Director: Ari Aster
Each year there is one stand-out horror film, and usually it’s a fairly unanimous pick. I’ve listed them all before, when a new season begins and one movie emerges as the scary front runner, so I won’t do that here, but it’s pretty amazing how obvious it is, how one out-of-left-field project shocks us all, frightens us to our core, and holds up all year long in the face of some stiff horror competition. Again, I won’t start listing all the past bests, but 2018’s was Hereditary as soon as it came out in early summer, and there hasn’t been anything to challenge it since. But this time I have to disagree with my critical colleagues, or at least abstain from stamping for this movie, since I don’t have another one with which to replace it on the ballot, at least not yet. I just know that they’re choosing poorly this time around, that this ghost story has been hyped above its quality, and that it’s nowhere as good as you’ve heard.
Annie has never been close to her mother, but as her mother approached death, Annie felt that she had no choice but to take her in and watch over her final days. Now that she’s gone, things can return to normal, but that doesn’t mean that they will. Annie works in miniatures and has a show coming up, but she can’t concentrate; she keeps thinking about the mother who she sometimes hated and how now she’s gone forever. When another tragic event strikes, the family’s entire functional structure comes crashing down, and no one is capable of picking up the pieces. What’s more, Annie becomes convinced that something supernatural is happening, that the family is cursed somehow, or at least is touched by something evil that wants them for a dark purpose. She will attempt to save what’s left of what she once loved, but it may be far too late.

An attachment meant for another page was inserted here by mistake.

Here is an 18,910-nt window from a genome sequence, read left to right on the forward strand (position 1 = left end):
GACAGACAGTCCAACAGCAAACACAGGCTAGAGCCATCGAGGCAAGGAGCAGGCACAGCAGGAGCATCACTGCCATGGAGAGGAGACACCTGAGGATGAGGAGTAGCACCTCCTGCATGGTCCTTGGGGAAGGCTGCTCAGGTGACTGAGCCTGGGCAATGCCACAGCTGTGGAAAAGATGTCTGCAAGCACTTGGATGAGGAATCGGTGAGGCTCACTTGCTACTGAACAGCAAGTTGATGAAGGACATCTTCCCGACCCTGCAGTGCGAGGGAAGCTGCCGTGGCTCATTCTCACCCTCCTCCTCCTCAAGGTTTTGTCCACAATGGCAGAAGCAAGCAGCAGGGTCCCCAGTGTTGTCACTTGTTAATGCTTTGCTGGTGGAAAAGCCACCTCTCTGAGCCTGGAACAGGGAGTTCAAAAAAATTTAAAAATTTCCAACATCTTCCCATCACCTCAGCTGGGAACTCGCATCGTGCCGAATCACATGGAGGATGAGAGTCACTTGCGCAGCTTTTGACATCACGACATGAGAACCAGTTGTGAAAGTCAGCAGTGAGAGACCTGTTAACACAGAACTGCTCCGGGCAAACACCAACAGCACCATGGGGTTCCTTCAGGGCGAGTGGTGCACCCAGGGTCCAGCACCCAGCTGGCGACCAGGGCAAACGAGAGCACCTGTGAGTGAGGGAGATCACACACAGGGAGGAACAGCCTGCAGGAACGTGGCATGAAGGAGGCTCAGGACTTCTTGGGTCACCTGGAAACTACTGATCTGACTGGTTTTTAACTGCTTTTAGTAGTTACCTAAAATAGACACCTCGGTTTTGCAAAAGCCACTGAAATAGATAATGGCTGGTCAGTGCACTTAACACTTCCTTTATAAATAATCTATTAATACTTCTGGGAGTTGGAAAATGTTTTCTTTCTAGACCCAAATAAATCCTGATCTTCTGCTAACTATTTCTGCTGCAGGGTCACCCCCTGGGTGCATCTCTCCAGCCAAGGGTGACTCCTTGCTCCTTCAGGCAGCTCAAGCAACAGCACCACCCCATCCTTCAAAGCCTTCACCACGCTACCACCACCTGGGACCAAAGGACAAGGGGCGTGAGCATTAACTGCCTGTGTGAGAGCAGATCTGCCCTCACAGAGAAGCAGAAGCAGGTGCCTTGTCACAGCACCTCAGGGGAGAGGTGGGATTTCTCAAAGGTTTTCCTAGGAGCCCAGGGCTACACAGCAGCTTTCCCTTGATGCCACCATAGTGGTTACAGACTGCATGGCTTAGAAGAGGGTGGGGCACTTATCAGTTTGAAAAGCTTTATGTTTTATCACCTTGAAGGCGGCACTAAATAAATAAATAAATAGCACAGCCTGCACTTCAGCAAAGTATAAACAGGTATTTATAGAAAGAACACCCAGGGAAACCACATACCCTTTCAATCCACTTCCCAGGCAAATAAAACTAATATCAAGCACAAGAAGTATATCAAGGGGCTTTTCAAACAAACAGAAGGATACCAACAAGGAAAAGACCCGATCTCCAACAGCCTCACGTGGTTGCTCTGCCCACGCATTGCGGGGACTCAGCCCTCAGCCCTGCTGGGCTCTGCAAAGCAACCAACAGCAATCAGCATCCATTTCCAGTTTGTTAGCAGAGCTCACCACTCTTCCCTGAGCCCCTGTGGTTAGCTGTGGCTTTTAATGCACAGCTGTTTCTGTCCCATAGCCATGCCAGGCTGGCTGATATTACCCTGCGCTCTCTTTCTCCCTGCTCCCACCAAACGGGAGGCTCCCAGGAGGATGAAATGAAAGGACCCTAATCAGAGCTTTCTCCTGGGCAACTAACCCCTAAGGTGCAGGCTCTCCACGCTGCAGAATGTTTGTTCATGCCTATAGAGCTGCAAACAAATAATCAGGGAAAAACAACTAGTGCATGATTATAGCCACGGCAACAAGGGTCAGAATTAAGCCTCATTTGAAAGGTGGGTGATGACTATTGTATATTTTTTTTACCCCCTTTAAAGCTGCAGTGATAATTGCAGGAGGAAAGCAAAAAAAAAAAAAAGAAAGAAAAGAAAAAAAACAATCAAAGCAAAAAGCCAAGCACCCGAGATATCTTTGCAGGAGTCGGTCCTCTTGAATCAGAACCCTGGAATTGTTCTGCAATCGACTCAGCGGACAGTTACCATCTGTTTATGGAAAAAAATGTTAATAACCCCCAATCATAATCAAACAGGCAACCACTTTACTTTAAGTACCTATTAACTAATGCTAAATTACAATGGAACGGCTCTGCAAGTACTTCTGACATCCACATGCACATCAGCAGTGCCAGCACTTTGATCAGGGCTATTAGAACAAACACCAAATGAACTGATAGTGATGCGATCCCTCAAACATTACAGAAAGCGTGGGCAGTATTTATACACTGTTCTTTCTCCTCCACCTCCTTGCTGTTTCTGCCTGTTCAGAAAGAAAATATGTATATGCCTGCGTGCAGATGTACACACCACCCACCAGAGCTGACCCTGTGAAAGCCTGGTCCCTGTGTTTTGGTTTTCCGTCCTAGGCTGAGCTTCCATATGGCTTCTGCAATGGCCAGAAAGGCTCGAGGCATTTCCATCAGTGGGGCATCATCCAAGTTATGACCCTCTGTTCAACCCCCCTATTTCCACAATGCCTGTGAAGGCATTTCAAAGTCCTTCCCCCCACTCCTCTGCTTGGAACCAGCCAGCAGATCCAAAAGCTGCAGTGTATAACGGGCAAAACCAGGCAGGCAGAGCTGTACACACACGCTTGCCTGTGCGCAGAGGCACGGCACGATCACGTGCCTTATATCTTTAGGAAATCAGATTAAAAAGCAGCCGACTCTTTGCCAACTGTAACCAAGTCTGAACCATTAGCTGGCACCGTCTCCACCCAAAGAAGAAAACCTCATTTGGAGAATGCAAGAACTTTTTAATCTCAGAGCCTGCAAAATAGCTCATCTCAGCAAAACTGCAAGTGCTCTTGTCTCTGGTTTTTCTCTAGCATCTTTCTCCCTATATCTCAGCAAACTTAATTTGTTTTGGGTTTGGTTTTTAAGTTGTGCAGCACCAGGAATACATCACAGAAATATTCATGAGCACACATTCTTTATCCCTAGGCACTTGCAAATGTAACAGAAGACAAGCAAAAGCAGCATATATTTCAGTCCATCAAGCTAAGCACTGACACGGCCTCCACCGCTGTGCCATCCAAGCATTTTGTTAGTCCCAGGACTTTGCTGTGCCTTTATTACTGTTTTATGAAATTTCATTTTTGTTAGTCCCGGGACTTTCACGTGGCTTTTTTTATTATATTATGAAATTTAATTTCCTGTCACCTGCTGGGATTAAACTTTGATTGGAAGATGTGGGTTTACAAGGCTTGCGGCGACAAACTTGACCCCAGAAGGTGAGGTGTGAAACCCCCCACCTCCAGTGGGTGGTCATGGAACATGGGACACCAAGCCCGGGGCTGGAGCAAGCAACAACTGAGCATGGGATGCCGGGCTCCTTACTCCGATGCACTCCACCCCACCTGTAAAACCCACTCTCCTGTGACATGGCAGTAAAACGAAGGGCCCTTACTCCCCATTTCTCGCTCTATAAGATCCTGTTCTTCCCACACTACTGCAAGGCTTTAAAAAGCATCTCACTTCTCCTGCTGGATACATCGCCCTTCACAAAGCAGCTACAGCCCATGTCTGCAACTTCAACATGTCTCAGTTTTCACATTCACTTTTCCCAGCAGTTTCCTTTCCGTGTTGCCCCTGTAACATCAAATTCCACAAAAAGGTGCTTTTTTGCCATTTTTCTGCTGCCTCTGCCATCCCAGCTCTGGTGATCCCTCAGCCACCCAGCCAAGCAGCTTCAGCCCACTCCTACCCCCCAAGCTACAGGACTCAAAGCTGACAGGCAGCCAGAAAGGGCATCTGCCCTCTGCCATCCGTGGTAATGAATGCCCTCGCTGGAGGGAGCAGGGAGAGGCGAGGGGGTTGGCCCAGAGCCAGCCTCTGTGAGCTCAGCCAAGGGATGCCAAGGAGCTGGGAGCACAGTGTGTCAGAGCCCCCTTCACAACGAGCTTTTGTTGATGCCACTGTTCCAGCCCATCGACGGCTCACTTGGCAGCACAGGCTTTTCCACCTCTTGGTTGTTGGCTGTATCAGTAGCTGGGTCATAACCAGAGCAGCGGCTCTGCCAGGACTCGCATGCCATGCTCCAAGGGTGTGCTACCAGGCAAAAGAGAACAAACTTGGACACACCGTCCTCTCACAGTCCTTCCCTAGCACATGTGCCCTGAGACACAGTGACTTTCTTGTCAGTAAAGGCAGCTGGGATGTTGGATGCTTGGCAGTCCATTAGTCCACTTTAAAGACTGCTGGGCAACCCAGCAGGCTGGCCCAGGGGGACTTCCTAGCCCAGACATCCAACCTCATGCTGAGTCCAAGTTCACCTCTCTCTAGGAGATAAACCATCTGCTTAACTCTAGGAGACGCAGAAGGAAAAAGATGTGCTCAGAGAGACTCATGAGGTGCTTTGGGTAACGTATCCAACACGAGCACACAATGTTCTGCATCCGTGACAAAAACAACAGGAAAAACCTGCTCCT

Hereditary is, unfortunately, an assortment of styles and traditions throw together, bound loosely by a plot, and left to its own devices. There are far too many horror standards accessed and abused to call this movie anything other than theft, as no cliche is left untouched as the film grinds toward its recycled conclusion. The director could only add a strong camera style and cast a great lead actress, but he was powerless to do anything else other than use up the narratives and scares that he had seen in the past and finish it all off with an ending that’s straight from the final scenes of The Witch. Really, the entire film seems like a modern-day version of that movie, but what worked in a stark way there didn’t translate in a new way here, and audiences were left to suffer. I won’t say I wasn’t scare, I was plenty scared, and what’s more I was on edge throughout, which may be even more terrifying. But I was never impressed, not the way other critics seem to be, and I’m shocked that they think this is the best the year has to give us.
My rating: ☆ ☆